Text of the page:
Southern Thailand proved to be an impressive display of natural wonders and quite different from the north. It was a bit more expensive for transportation and accommodations, but still cheap by western standards. We both agree that Thailand is a place easy enough for anyone visit and has enough attractions to please any interest. Definitely put it at the top of your list and don’t try to rush through it. We were a bit disappointed at only having 2 weeks for the south, since we entered by land with a 15-day visa, but we met two girls from the US who only had 2 weeks for their whole trip! What a shame… It I’m certainly going to miss the pad thai and papaya salad, but on to Malaysia!

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Kanchanaburi and Chiang Mai…it’s a Thai!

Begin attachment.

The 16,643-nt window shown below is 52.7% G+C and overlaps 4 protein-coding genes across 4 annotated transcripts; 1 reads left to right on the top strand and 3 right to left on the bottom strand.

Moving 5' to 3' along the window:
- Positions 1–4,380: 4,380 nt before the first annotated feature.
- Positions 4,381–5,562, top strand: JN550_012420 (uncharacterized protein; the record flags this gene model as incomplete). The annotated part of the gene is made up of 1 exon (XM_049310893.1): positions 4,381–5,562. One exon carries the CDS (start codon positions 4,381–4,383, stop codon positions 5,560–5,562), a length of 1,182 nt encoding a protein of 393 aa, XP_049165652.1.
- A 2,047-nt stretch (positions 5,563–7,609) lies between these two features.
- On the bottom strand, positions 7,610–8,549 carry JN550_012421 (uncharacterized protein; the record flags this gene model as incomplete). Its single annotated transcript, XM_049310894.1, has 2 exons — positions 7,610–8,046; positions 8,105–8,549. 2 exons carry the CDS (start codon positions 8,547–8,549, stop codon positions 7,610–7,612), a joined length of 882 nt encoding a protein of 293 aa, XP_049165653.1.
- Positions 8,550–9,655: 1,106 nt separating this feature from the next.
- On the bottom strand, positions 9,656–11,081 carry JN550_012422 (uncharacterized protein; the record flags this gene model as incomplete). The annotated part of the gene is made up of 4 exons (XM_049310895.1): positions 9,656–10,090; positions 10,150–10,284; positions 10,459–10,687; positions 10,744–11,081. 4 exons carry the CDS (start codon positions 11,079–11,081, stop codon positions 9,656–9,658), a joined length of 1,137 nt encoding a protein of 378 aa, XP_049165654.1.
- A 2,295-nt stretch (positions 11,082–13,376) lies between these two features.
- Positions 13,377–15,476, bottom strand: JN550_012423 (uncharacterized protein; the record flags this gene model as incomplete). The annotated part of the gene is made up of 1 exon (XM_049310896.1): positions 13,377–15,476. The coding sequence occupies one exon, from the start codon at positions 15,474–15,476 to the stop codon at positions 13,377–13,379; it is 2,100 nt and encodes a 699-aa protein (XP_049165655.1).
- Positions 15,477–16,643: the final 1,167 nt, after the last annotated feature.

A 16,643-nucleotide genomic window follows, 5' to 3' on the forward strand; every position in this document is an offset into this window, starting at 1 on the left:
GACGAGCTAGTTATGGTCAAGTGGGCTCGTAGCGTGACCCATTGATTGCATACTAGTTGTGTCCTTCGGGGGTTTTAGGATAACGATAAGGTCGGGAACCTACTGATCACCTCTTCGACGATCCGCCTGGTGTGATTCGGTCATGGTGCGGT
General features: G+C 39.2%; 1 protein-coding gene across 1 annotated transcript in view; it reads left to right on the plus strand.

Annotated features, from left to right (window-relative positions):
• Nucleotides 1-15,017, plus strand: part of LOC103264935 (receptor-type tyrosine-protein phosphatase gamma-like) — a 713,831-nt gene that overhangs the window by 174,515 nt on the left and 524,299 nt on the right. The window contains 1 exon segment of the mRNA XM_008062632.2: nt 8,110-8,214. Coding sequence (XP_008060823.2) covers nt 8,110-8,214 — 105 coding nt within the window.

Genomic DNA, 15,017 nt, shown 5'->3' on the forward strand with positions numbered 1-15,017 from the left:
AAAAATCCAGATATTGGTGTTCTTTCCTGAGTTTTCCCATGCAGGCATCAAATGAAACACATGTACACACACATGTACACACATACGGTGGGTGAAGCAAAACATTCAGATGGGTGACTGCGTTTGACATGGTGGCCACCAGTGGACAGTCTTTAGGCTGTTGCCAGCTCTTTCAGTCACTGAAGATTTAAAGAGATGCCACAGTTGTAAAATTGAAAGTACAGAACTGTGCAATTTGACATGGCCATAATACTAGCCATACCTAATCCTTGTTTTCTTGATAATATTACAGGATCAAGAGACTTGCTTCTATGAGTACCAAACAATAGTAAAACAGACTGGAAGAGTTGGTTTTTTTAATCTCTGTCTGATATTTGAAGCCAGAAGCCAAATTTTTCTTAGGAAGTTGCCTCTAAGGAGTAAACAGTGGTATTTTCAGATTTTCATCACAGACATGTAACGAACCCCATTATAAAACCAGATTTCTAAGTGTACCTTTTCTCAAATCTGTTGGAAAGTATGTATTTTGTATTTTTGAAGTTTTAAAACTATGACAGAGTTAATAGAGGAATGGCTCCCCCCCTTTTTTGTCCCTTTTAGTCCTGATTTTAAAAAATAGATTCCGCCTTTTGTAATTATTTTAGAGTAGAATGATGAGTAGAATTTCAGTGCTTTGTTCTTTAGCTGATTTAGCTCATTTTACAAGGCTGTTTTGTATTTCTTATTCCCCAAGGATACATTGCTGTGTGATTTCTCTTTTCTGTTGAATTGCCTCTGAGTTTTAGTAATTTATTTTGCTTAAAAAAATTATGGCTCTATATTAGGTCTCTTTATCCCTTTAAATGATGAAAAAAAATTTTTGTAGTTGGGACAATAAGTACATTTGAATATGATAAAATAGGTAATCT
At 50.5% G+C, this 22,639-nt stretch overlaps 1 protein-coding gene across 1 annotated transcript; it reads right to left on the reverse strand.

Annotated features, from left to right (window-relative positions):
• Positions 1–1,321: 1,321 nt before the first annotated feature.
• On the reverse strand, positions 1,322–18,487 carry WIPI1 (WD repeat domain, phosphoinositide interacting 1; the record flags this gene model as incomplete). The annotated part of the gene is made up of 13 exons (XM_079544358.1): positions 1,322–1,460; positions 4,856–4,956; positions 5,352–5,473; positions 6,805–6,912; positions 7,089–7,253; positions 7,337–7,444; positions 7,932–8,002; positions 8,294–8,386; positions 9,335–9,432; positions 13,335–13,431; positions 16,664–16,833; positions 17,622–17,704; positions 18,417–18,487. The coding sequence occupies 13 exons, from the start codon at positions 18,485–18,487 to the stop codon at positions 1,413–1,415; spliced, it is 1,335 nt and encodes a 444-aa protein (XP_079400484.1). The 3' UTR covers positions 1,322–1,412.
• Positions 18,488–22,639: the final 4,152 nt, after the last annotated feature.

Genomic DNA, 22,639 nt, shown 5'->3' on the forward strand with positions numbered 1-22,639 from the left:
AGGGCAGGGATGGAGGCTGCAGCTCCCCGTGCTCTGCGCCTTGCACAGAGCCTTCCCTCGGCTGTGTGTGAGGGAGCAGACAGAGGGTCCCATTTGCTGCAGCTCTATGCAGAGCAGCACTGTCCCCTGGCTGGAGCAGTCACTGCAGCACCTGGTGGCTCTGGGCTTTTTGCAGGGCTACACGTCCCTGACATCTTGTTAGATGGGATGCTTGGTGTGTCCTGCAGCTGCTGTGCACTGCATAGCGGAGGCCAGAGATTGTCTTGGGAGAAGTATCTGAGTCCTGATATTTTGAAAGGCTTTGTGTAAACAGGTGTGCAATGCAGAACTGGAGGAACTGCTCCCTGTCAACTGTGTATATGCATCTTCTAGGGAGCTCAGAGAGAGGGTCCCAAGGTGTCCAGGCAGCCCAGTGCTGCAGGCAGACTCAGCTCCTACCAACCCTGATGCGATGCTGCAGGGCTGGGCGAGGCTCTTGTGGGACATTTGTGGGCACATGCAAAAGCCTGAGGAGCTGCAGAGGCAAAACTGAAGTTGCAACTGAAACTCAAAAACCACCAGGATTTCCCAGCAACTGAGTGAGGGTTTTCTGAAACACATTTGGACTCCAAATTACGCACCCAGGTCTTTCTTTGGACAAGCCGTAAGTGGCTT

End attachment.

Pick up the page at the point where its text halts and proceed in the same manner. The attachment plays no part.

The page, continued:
A few days in the hustle and bustle of Bangkok got us eager for the countryside of Thailand. Our first stop was two hours west to Kanchanaburi. Some of you may recognize it as the home to the bridge on the River Kwai. The movie (“The Bridge On The River Kwai”) came out in 1957 and was actually shot in Sri Lanka, but the true location is here in Thailand. There are lots of historical WWII sites in town that are sobering and educational, but tend to level out our otherwise high spirits. I have a feeling there will be plenty more moments like this once we venture to Vietnam and Cambodia.

The main thing to do in Kanchanaburi is to explore outside of Kanchanaburi. We rented a motorbike one day (kinda like a Vespa) and drove 65km up to Erawan Falls. It has seven tiers spanning just over 2km that can be hiked progressively. It took just over an hour to get all the way to the top, which had clear blue water and powdery white stones. There were also fish in the pools that would nibble the dead skin from your feet if you kept them still long enough (a treatment that costs about $5/half-hour in Bangkok massage parlors). We jumped into a couple of the waterfalls on the way back down, but felt a bit rushed because we still wanted to get to the Tiger Temple before it was too late.